Often what appeared to be an assumption of a connection of WARREN & SONS branded products with PWS was much closer to a question whether there might be such a connection, rather than of any genuine deception. Not a single instance of confusion was given in evidence from the Launceston Lidl, less than a mile away from PWS’s flagship store and where WARREN & SONS produce was available for years. Although not definitive, given the sheer magnitude of sales and the “optimum” conditions for confusion to arise in that context, the absence of such evidence was more important than it may be in other cases.

There is no reliable way of determining how much confusion there is in such cases. PWS contended that the fact that some consumers had sent emails spontaneously suggested that there may be much more confusion than was reflected in the evidence. Lidl noted that millions of packs of their products had been sold and the fact that there had been so little comment suggested there was very limited confusion. There had also been extensive attempts to identify confusion and only the most limited amount had come to light. The court felt these points had real substance.

A passing off claimant must in general show that it has sufficient goodwill likely to suffer substantial damage as a result of the defendant’s use of the mark in question. The alleged misrepresentation must have deceived or be likely to deceive; and the claimant must be likely to suffer damage by such deception. Mere confusion which does not lead to a sale is not sufficient, but it is sufficient that the defendant misrepresents its goods in such a way that it is a reasonably foreseeable consequence of the misrepresentation that the claimant’s business or goodwill will be damaged.

There is a distinction which is often difficult to draw in practice between deception and “mere confusion”. Previous case law (such as Reed Executive plc v Reed Business Information Ltd) suggests that the distinction lies in the difference between an assumption made by the relevant public and the public merely wondering whether there is a connection. The court agreed with this, both having significantly different consequences for a claimant’s goodwill.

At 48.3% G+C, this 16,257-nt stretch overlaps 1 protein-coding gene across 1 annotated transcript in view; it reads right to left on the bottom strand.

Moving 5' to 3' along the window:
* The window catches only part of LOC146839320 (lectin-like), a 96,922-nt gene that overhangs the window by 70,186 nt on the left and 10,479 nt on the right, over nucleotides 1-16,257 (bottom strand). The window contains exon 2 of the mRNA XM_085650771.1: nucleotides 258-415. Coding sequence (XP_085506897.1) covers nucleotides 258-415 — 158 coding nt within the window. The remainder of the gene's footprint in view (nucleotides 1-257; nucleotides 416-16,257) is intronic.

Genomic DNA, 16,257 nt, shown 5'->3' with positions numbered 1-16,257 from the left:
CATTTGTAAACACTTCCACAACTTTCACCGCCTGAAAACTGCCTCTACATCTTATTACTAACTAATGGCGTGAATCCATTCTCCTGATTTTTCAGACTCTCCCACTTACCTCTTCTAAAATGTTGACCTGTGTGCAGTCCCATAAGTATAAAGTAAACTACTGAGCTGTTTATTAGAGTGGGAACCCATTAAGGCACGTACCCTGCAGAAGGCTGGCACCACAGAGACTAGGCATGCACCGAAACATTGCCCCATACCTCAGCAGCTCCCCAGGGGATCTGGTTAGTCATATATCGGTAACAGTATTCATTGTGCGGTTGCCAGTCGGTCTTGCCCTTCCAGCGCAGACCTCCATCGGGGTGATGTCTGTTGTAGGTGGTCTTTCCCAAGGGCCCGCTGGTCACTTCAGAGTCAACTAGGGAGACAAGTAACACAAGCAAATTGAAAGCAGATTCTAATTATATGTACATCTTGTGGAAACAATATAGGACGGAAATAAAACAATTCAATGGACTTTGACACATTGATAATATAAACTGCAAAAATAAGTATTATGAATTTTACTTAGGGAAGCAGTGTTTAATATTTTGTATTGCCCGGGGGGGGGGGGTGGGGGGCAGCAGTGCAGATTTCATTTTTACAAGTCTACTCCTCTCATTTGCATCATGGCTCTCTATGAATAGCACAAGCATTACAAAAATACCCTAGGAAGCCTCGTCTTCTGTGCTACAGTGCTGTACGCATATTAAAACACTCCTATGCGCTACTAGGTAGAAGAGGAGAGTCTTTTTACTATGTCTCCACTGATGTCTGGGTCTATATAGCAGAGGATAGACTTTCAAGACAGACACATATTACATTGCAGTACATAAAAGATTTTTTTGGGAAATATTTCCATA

Importantly, any misrepresentation must be more than transitory and likely to be operative. It is not sufficient that a purchaser may be misled or caused to wonder whether there is a connection with another trader initially, but that misunderstanding (or question mark) is dispelled before any material step is taken. It is also not necessarily enough if a defendant’s actions cause limited and/or temporary confusion.

PWS alleged that Lidl’s actions justified a financial award running into tens of millions of pounds (use had already ceased). A claim of that nature and magnitude must be based on comprehensive, solid and cogent evidence. While it cannot be too critical of passing off evidence, given the difficulties in obtaining such, there comes a point when it is so limited or equivocal that the court is reduced to speculation as to what might be in consumers’ minds.

The court concluded overall that, while PWS had considerable goodwill in Launceston and the surrounding area, and in the high-end wholesale trade, and notwithstanding similarities in the respective marks, it had not been proved that Lidl’s use of WARREN & SONS constituted passing off.

Put simply, there was insufficient evidence of a significant level of operative misrepresentation to any category of PWS’s customers.

The take-home message for brand owners is clear: be sure to register your trade marks. In the absence of a registration, a UK trader is left to rely on the law of passing off. As this case confirms, such a claim can be very difficult to sustain, even when there has been some evidence of actual confusion.

Case details at a glance

Jurisdiction: England & Wales
Decision level:
High Court
Parties:
Philip Warren & Son Ltd v Lidl Great Britain Ltd & Ors
Date:
30 April 2021
Citation:
[2021] EWHC 1097 (Ch)